Will Obama Be Presidential or Political?

While the White House and Congress stumble to an agreement, the great unknown is Obama’s second act.

President Barack Obama stands during a ceremony in the East Room of the White House in Washington, DC, October 15, 2013.
National Journal
Ron Fournier
Add to Briefcase
See more stories about...
Ron Fournier
Oct. 16, 2013, 7:35 a.m.

Re­pub­lic­ans will cave, the White House will win, the gov­ern­ment will re-open, and the debt ceil­ing will be raised. These things are go­ing to hap­pen, just be­fore or soon after the gov­ern­ment hits its bor­row­ing lim­it ““ and at that point, Pres­id­ent Obama faces a de­cision.

Do I lever­age my vic­tory in­to a budget deal, elim­in­at­ing both a long-term na­tion­al threat and the main source of par­tis­an bick­er­ing?

Or do I rub salt in­to the GOP’s self-in­flic­ted wounds in the dis­tant hope of win­ning the House in 2014?

Gov­ern or cam­paign? Unite or di­vide? Lead or lay in­to the GOP?

Obama’s choice may be re­vealed in the way he ap­proaches im­mig­ra­tion re­form, which he curi­ously de­clared Tues­day to be his top pri­or­ity after the fisc­al crisis.

“Once that’s done, you know, the day after, I’m go­ing to be push­ing to say, call a vote on im­mig­ra­tion re­form,” Obama told the Los Angeles af­fil­i­ate of Span­ish-lan­guage tele­vi­sion net­work Uni­vi­sion.

It’s an in­ter­est­ing choice, giv­en the na­tion­al debt is an ex­ist­en­tial na­tion­al prob­lem and the crux of the role-of-gov­ern­ment de­bate that has tied Wash­ing­ton in knots for years. Does Obama really think im­mig­ra­tion is a more ser­i­ous prob­lem? Or is it merely the best polit­ic­al is­sue for Demo­crats?

It is tempt­ing to as­sume the worse, es­pe­cially as Obama is mod­el­ing his im­mig­ra­tion mes­sage on his fisc­al-crisis talk­ing points. Blam­ing House Speak­er John Boehner for pre­vent­ing im­mig­ra­tion from com­ing up for a vote in the past, Obama said, “The only thing right now that’s hold­ing it back is, again, Speak­er Boehner not will­ing to call the bill on the floor of the House of Rep­res­ent­at­ives.”

Make no mis­take, Re­pub­lic­ans are on the wrong side of the im­mig­ra­tion de­bate, as meas­ured by the 2012 elec­tion res­ults and the na­tion’s shift­ing demo­graphy. The GOP also en­gin­eered the fisc­al crisis, and Boehner is a tra­gic­ally weak speak­er.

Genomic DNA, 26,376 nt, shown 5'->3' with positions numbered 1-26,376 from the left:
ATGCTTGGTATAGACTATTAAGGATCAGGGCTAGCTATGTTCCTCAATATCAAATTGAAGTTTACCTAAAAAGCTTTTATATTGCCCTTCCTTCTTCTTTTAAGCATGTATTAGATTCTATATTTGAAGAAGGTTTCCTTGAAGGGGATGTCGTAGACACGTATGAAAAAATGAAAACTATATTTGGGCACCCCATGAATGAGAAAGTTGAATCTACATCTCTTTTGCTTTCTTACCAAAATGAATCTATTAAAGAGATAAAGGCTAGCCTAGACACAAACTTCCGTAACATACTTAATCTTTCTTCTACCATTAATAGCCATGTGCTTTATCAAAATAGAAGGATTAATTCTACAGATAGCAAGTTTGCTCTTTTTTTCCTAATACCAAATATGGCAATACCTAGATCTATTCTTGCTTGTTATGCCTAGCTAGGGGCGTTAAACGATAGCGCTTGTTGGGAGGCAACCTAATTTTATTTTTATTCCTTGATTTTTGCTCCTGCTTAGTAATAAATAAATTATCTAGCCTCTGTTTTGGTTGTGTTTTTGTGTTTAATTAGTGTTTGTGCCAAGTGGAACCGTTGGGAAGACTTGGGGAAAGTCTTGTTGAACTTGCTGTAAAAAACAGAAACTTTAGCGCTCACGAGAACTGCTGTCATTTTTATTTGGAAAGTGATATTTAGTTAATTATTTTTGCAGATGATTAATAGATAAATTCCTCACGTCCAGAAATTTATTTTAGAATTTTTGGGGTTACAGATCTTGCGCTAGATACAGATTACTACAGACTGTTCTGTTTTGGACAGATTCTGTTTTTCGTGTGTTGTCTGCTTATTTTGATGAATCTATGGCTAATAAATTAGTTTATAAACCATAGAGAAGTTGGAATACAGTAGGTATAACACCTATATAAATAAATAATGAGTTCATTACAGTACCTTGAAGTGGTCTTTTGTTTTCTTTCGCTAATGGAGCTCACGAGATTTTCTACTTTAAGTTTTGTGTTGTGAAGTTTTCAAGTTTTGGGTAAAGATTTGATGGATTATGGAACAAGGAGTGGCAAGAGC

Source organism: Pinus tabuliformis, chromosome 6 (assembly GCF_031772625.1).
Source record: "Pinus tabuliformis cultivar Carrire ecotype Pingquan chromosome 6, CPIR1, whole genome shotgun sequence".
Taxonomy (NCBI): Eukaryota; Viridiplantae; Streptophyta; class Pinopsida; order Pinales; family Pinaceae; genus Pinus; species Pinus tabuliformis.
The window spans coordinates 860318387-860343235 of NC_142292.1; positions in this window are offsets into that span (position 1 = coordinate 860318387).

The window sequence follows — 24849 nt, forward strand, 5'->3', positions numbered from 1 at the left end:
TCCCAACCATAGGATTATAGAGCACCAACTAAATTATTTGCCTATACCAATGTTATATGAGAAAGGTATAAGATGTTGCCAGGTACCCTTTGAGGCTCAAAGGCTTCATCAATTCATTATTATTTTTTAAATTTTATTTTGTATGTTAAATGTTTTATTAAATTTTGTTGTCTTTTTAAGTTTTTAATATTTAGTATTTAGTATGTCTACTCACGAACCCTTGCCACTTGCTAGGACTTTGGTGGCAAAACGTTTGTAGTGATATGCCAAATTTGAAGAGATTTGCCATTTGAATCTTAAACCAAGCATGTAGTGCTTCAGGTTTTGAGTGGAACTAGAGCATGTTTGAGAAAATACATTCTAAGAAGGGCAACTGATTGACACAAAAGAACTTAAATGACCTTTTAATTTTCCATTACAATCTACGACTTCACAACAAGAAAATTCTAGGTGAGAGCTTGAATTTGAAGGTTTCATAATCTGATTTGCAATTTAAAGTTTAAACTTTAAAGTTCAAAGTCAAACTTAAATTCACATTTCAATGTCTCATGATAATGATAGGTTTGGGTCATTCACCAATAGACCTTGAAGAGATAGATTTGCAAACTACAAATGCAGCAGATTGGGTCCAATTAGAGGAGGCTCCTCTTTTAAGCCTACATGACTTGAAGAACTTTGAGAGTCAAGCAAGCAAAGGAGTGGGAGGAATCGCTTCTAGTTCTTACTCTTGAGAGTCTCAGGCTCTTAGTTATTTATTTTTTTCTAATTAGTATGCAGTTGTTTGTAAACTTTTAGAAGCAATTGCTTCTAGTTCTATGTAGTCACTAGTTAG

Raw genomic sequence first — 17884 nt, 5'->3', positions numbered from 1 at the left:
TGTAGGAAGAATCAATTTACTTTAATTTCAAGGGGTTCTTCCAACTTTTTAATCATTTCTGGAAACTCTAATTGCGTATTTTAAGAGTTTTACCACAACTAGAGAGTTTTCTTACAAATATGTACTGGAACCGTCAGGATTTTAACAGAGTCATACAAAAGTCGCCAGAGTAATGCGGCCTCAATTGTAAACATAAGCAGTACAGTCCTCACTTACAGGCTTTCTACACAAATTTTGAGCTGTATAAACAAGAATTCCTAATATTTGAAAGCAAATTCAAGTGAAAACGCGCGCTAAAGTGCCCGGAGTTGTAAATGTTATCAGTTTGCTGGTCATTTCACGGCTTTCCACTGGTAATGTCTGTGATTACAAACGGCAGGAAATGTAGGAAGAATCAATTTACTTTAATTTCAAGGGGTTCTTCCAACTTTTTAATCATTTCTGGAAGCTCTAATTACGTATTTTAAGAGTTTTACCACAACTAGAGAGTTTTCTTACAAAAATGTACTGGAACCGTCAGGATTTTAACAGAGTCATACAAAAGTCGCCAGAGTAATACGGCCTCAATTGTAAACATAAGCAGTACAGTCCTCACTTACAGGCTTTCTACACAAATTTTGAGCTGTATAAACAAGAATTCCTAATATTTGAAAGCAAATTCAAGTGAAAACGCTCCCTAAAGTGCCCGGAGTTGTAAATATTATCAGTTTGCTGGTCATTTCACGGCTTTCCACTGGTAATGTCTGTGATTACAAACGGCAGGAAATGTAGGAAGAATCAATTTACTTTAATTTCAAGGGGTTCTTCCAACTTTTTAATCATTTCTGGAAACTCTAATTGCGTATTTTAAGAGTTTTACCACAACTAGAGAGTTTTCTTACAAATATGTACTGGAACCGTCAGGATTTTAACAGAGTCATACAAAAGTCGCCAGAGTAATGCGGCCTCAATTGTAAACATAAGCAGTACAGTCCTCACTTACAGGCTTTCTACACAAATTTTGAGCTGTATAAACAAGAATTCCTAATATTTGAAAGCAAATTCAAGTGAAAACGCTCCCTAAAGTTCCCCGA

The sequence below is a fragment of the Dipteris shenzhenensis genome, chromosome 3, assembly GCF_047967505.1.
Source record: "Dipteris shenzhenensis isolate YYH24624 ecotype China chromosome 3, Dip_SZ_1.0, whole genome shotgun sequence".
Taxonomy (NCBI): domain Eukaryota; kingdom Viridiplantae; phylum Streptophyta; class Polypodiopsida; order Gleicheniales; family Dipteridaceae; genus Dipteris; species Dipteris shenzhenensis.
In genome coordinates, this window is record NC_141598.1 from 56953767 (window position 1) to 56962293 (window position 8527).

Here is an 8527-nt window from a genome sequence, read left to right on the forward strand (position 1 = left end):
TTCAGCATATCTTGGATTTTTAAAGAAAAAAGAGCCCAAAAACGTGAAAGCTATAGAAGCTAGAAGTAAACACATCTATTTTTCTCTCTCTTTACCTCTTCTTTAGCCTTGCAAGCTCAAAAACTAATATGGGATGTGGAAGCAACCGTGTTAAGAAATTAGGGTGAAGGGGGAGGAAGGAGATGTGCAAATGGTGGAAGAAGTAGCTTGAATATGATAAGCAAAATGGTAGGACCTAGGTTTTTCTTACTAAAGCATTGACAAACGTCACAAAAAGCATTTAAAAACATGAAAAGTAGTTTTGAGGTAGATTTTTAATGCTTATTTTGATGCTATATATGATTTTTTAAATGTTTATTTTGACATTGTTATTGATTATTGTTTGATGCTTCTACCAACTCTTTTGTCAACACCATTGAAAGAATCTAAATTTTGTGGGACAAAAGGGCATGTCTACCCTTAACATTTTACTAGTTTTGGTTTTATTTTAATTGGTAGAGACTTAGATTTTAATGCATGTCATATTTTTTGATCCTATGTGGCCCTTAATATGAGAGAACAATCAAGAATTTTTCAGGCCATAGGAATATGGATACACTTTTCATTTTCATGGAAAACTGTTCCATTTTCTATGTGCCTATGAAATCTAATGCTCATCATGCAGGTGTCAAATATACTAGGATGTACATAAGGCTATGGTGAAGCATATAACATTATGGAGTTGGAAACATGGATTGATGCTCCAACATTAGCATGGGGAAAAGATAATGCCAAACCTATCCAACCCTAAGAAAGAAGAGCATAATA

But most voters would be dis­ap­poin­ted if they learn that their pres­id­ent has aban­doned gov­ernance and the hard work of deal­ing with a frac­tured GOP to en­gage in an all-or-noth­ing bid for the House. While the White House and Con­gress stumble to an agree­ment, the great un­known is Obama’s second act. Will he be more pres­id­en­tial than polit­ic­al? Or will raw polit­ics define his pres­id­ency?

What We're Following See More »
Bill Murray Crashes White House Briefing Room
4 hours ago

In town to receive the Mark Twain Prize for American Humor at the Kennedy Center, Bill Murray casually strolled into the White House Briefing Room this afternoon. A spokesman said he was at the executive mansion for a chat with President Obama, his fellow Chicagoan.

CFPB Decision May Reverberate to Other Agencies
7 hours ago

"A federal appeals court's decision that declared the Consumer Financial Protection Bureau an arm of the White House relies on a novel interpretation of the constitution's separation of powers clause that could have broader effects on how other regulators" like the Office of the Comptroller of the Currency and the Federal Housing Finance Agency.

Morning Consult Poll: Clinton Decisively Won Debate
7 hours ago

"According to a new POLITICO/Morning Consult poll, the first national post-debate survey, 43 percent of registered voters said the Democratic candidate won, compared with 26 percent who opted for the Republican Party’s standard bearer. Her 6-point lead over Trump among likely voters is unchanged from our previous survey: Clinton still leads Trump 42 percent to 36 percent in the race for the White House, with Libertarian nominee Gary Johnson taking 9 percent of the vote."

Twitter Bots Dominated First Debate
9 hours ago

Twitter bots, "automated social media accounts that interact with other users," accounted for a large part of the online discussion during the first presidential debate. Bots made up 22 percent of conversation about Hillary Clinton on the social media platform, and a whopping one third of Twitter conversation about Donald Trump.

Center for Public Integrity to Spin Off Journalism Arm
9 hours ago

The International Consortium of Investigative Journalists, the nonprofit that published the Panama Papers earlier this year, is being spun off from its parent organization, the Center for Public Integrity. According to a statement, "CPI’s Board of Directors has decided that enabling the ICIJ to chart its own course will help both journalistic teams build on the massive impact they have had as one organization."


Welcome to National Journal!

You are currently accessing National Journal from IP access. Please login to access this feature. If you have any questions, please contact your Dedicated Advisor.